Following upon his first Ghost in the Shell animé feature film, as if two entire TV series did not exist between them, Mamoru Oshii picks up after Major Kusanagi retires herself (sort of like Dr. Who, I always thought). Batou, her bionic partner in the special police unit known as Section 9 that investigates cybercrime, together with Togusa, one of the younger, mostly human, cops (with a family, no less), is now looking into the murders of owners of robot-dolls by the dolls themselves who, in turn, self-destruct.
I've seen the movie three times now, twice on SD-DVD and just now on Blu-ray. I can't say that I can follow the convolutions of the plot exactly – not, I suspect, because it is opaque or confusing – though there are those aspects, but because I get utterly caught up in the astonishing visuals, the music and the soundtrack. From its first frames, we are aware that Ishii has taken the art form in a new direction – as did Wagner between the second and third acts of Siegfried. Purists will have complained about so much CG in what, after all, had been a fairly static presentation, with time-honored, if parochial, conventions: Animé should be thought of as a comic book in motion, rather than a stand-in for real people and places. This is why jaws go up and down, but lips don't sync, and why backgrounds are relatively immobile, and why lateral motion is so staggered, suggesting movement from graphic pane to graphic pane.
Over the few years since the movie's release I've read the occasional review, hoping to gain some further insight into its context. I can only say that there are some disappointed critics out there. One of their complaints was how much intellectualizing and philosophizing there was in this movie – as if that isn't what characterizes animé more than any other cinematic medium – and that the sheer volume of dialog threatened to overwhelm the story. But I suspect that many are simply not up to the task of sifting through the layer upon layer of interdependent literary, philosophical, cultural and political references. Not that that I'm that much more astute – I'm just reluctant to kill the messenger just because I don't get it. I was fully prepared to write a review that would say just about that much and throw in some nice comments about the picture and sound and, hopefully, not embarrass myself. But then . . .
Last week I had a few friends over to choose whatever BD they wanted to watch and, to my surprise, they picked Innocence. True, they were enticed by the brief segment I played (you can probably guess which), but what really got their juices going was the screenplay (in translation, no less) and how the visuals supported it. So, without getting into the plot, here's their summary (with many, many thanks to Lee Chen & Michael Barry). There's a feast to chew on here, so sit back and make yourself comfortable:
The film, Innocence, expresses an acute cultural anxiety through its use of simulacra, namely dolls, ghosts, puppets, cyborgs and prosthetically modified humans. It draws heavily on the tradition of early twentieth-century literature that invokes anthropomorphized objects (especially those with human form) to make social and metaphysical commentaries and criticisms. The primary references here are E. T. A. Hoffman’s short story Der Sandmann (the inspiration for the ballet, Coppélia) and Rainer Maria Rilke’s Duino Elegies. Both works attempt to position the human between the material/mechanical world of puppets and the immaterial/spiritual world of angels. Puppets and angels, unlike humans, are inherently innocent, but both are “dead,” as we all will one day be. Therefore, the puppet and angel stand, potentially, as past and future selves. Rilke’s Fourth Elegy makes this explicit.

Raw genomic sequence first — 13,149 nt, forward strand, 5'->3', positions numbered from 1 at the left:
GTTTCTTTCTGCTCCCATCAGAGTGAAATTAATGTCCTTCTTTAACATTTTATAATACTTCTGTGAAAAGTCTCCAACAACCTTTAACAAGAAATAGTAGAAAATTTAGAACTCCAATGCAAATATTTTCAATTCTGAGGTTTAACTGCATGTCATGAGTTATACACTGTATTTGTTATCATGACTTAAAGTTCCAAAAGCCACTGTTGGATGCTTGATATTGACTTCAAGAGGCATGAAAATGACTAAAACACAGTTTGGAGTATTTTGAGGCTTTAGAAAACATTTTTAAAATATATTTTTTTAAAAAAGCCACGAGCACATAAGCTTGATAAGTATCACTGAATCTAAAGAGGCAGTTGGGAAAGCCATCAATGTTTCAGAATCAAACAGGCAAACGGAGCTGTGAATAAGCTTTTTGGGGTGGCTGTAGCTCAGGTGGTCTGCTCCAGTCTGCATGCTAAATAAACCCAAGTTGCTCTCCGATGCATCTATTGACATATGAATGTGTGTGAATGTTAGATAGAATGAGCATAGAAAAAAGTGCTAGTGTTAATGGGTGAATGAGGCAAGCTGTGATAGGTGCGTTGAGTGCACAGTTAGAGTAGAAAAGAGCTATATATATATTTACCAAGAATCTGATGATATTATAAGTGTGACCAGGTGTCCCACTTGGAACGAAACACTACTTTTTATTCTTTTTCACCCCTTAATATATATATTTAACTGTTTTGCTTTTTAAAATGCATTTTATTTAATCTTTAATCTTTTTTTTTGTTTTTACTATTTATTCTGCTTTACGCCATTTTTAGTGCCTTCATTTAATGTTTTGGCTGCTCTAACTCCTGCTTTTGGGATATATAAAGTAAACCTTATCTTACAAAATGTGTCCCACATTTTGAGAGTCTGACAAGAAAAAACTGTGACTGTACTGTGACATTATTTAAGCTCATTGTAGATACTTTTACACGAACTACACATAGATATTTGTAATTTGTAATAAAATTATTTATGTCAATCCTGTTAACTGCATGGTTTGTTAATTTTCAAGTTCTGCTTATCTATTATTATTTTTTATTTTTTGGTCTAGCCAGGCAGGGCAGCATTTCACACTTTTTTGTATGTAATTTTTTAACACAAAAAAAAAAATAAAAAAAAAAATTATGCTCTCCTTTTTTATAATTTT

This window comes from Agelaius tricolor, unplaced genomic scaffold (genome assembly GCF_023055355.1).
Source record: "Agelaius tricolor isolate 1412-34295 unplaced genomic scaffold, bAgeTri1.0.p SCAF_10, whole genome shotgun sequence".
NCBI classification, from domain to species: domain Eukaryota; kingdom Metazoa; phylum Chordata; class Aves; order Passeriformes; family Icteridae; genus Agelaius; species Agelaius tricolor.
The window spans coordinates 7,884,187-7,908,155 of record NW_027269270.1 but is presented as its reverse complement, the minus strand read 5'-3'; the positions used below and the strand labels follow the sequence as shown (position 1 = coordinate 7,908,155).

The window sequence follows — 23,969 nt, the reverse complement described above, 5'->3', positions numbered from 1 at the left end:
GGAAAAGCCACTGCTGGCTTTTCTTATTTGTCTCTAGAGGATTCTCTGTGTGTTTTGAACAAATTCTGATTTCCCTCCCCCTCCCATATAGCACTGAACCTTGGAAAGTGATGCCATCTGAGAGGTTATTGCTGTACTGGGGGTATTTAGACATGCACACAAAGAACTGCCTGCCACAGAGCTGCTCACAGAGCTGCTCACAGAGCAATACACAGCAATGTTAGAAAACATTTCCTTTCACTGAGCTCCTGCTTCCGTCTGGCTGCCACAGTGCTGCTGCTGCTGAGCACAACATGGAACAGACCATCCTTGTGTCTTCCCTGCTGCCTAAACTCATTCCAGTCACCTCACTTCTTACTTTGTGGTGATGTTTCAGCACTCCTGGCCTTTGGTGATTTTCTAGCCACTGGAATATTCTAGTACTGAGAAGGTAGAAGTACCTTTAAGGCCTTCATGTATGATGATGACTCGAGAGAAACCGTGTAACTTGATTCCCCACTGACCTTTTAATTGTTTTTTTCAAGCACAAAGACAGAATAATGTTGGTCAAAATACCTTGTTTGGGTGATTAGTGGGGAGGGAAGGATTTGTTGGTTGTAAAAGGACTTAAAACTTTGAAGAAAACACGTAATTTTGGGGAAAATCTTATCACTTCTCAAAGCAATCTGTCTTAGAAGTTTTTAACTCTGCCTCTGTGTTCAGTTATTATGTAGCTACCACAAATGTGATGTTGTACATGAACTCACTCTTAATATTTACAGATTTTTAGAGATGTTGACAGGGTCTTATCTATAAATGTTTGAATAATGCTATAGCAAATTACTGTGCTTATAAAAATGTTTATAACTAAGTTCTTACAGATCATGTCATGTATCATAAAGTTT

One cannot view Innocence thinking that the imagery in this poem was implicitly present throughout. The Fourth Elegy, in turn, was inspired by a Kleist essay Puppet Theater. Also, Rilke wrote an intriguing essay entitled On Toys which can be found in the book Rodin and Other Prose Pieces.
Interestingly, the early 20th century anxiety surrounds the “mechanization” of the world – hardware approximating human body. In Innocence, the anxiety surrounds the “computerization” of the world – software approximating the human soul. Unlike Blade Runner, where the main questions seem to be “How long will I live?” and “Does she love me?” (both very American concerns), Innocence presents the Japanese concern of “Do I still have a soul?”
Also note that, in Innocence, the photo book that has the picture of the little girl in it was a title by Hans Bellmer. Given that the dolls depicted in the movie were virtual copies of Bellmer’s, I can see why the filmmakers felt the need to reference him directly.
As we can see, crises of identity invariably create artistically-rendered sexual mutilations of the body to represent the corruption/deformation of the “soul.” This arises from the fact that, as William Gass wrote, “Consciousness is nothing. No thing. A gunnysack full of Polish teeth occupy for space in this world than all the agony of their extraction.”
Innocence portrays a Japan that has ceased to be the maker of things. Material production has become China’s province, as represented in the lavish, brilliantly colored Chinese barge imagery that dwarfs the grey-garbed Japanese interlopers. The question for the Japanese then is less “Do I still have a soul?” than “Am I real?” Although Japanese animé is one of the more successful Japanese exports at present - their bleak vision reflects the depressed Japanese business market. The absence of Japanese automobiles in the future is also telling. The ersatz “nostalgia” for foreign cars bespeaks a rejection of the mundane – preferring instead the hyper-reality of “noir.”